Amplification profile of PCR and restriction digested products of AR and CYP3A5*3 gene polymorphisms. a) AR gene CAG repeats. Lane 1: Band size 215 bp Allele 23 (A23) has 23 CAG repeats, Lane 2: 206 bp Allele 22 (A22) has 22 CAG repeats, Lane 3: 50bp DNA ladder, and Lane 4: 225 bp Allele 24 (A24) has 24 CAG repeats. b) CYP3A5*3 (rs#776746) gene polymorphism. Lane 1: 100bp DNA ladder, Lane 2: Homozygous GG genotype (168/125 bp), Lane 3 & Lane 5: Heterozygous AG genotype (168/148/125) bp), Lane 4: Homozygous AA genotype (148/125 bp) and Lane 6: Undigested PCR product size 293 bp.
Odds Ratios (OR) and Chi-square analysis tests were used to determine association between groups with 95% Confidence Intervals (CIs) using MedCalcR statistical software version 18.2.1 .
Baseline Characteristics of the Participants
The risk factor for onset of prostate pathologies and cancer increases with age. In the present study age range of participants was 40 to 87 years. The mean age of PCA patients was 69.46±9.25 years, while that of individuals with BPH was of 66.99±8.30 years Right, 72 (72%) PCA and 71 (65%) BPH cases were aged ≥65 years [Table/Fig-3].
Categorization of PCA, BPH and controls individuals on the basis of clinical parameters.
|PCA (n=100)||BPH (n=109)||Controls (n=103)|
|<65 years||28 (28%)||38 (35%)||87 (84%)|
|≥65 years||72 (72%)||71 (65%)||16 (16%)|
|≤4 ng/mL||6 (6%)||21 (19%)||91 (88%)|
|>4 ng/mL||94 (94%)||88 (81%)||12 (12%)|
|≤25cc||18 (18%)||14 (13%)||100 (97%)|
|>25cc||82 (82%)||95 (87%)||3 (3%)|
PCA: Prostate cancer; BPH: Benign prostate hyperplasia; GS: Gleason score; PCA: Prostate cancer; PSA: Prostate specific antigen; PV: Prostate volume; NA: Not applicable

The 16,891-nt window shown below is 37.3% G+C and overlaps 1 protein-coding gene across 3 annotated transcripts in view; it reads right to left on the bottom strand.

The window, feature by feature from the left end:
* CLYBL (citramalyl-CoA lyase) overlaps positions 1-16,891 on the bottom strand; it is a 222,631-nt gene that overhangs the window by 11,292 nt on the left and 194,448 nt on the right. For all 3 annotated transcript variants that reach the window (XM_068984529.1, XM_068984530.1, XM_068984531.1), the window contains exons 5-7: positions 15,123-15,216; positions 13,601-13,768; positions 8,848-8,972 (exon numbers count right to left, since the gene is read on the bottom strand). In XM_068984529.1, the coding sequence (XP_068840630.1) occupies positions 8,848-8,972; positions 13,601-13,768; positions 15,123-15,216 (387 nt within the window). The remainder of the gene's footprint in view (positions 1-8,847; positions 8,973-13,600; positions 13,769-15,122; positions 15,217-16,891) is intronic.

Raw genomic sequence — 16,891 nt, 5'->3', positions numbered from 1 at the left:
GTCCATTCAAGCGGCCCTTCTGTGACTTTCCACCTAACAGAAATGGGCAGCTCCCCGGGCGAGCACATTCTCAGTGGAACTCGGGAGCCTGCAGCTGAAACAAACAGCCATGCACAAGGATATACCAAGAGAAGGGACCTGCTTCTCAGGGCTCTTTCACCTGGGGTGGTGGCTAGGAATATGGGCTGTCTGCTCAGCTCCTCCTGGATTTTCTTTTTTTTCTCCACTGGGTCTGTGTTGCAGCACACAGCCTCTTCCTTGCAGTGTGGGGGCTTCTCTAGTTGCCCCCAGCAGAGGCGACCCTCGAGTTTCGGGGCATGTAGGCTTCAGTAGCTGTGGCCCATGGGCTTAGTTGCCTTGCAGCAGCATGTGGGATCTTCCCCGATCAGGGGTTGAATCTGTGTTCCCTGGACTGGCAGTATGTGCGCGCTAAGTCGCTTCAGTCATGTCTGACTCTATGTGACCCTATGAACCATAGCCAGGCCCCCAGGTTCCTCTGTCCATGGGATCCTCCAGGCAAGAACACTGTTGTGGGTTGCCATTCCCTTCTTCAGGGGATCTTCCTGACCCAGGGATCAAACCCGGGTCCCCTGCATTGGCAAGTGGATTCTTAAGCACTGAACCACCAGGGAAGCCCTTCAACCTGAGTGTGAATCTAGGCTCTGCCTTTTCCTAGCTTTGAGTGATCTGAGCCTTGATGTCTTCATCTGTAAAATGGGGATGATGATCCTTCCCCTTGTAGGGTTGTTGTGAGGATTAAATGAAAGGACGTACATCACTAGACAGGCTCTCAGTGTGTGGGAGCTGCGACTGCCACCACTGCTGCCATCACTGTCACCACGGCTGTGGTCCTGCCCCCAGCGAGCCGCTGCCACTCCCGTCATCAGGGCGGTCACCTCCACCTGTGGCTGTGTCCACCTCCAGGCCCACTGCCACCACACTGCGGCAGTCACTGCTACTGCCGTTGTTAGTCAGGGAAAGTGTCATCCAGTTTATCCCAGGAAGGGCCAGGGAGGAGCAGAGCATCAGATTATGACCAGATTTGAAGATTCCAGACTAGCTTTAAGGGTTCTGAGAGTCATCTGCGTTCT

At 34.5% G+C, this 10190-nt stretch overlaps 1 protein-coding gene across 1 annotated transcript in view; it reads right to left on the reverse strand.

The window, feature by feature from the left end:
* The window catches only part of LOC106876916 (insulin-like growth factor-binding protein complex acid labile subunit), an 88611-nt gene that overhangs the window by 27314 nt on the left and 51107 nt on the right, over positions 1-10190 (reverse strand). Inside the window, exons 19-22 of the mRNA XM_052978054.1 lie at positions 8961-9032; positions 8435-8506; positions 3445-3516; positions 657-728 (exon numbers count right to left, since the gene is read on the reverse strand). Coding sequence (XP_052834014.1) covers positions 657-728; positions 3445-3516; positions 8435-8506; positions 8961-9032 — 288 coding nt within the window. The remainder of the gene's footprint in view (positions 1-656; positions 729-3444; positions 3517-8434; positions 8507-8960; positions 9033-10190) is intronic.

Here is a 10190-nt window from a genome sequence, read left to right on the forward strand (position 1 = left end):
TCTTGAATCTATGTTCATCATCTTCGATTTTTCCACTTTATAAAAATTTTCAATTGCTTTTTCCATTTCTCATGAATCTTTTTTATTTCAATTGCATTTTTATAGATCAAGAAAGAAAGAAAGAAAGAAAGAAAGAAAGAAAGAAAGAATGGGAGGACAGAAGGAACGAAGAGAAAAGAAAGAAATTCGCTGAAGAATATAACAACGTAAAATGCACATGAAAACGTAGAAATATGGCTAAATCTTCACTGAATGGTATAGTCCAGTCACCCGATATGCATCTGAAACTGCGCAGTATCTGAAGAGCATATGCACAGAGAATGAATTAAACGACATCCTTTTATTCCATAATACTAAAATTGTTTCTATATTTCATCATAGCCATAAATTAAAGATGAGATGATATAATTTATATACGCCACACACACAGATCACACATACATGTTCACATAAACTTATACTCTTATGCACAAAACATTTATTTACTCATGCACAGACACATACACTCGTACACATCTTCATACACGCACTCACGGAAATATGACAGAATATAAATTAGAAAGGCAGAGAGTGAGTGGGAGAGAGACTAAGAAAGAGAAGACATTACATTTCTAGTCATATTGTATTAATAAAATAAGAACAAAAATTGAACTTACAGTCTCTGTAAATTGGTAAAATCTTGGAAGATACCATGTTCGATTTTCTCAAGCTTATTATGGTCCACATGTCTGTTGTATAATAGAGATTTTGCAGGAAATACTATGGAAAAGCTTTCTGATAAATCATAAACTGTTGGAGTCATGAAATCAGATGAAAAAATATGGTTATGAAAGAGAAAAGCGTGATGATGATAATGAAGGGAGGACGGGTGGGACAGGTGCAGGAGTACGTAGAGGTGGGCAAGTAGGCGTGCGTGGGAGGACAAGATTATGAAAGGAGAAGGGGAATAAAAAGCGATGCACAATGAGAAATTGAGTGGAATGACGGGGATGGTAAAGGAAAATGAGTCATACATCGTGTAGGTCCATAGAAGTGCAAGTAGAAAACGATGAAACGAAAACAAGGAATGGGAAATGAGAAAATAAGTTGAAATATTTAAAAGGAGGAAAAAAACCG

Clinically, PSA levels ≤4 ng/mL is considered as normal by the National Institutes of Health, USA. In the present study, PSA levels ranged from 0.09 ng/mL to one of the cases showed 1230 ng/mL in cases and controls, with mean PSA 50.28±51.51 ng/mL, 20.48±19.06 ng/mL and 3.86±13.36 ng/mL in PCA, BPH and control groups, respectively. Majority of the PCA 94 (94%) and BPH 88 (81%) cases had PSA levels >4 ng/mL as opposed to 12 (12%) control individuals [Table/Fig-3].
Enlargement of prostate gland diagnosed by ultrasound is another marker for Prostate Cancer. In adult men, Prostate Volume (PV) depicts prostate size and PV ≤25cc is considered normal. In the present study, PV levels ranged from 10cc to 210cc, with mean PV of 45.33±27.50cc, 50.81±25.76cc and 18.02±3.51cc in PCA, BPH and control groups, respectively. Prostate enlargement was observed in 82 (82%) PCA and 95 (87%) BPH cases, while 100 (97%) control individuals had normal prostate size [Table/Fig-3].
Histopathological grading of the PCA was based on the Gleason Score (GS) that ranges from 5 to 10 and helps in assessing aggressiveness of the cancer . Based on the International society of urological pathology (ISUP), GS is categorised as: (i) <7; and (ii) ≥7 and in the present study, 68 (84%) of the PCA cases had a GS of ≥7 which indicates aggressive state of disease [Table/Fig-3].
AR gene CAG Repeats
AR gene amplified PCR products had a band size ranging in length from 85bp (9 CAG repeats) to 300bp (32 CAG repeats) in cases and controls. A <22 CAG repeats corresponding to increased transcriptional activity was observed in 94 (94%) PCA cases, in contrast to only 20 (18%) BPH cases and 18 (17%) control individuals. The <22 CAG repeats of AR gene were found to be significantly associated with PCA (OR-73.9815, 95%CI- 28.0617 to 195.0436) (p-value <0.0001) [Table/Fig-4].
AR gene CAG repeats analysis in PCA, BPH and control groups.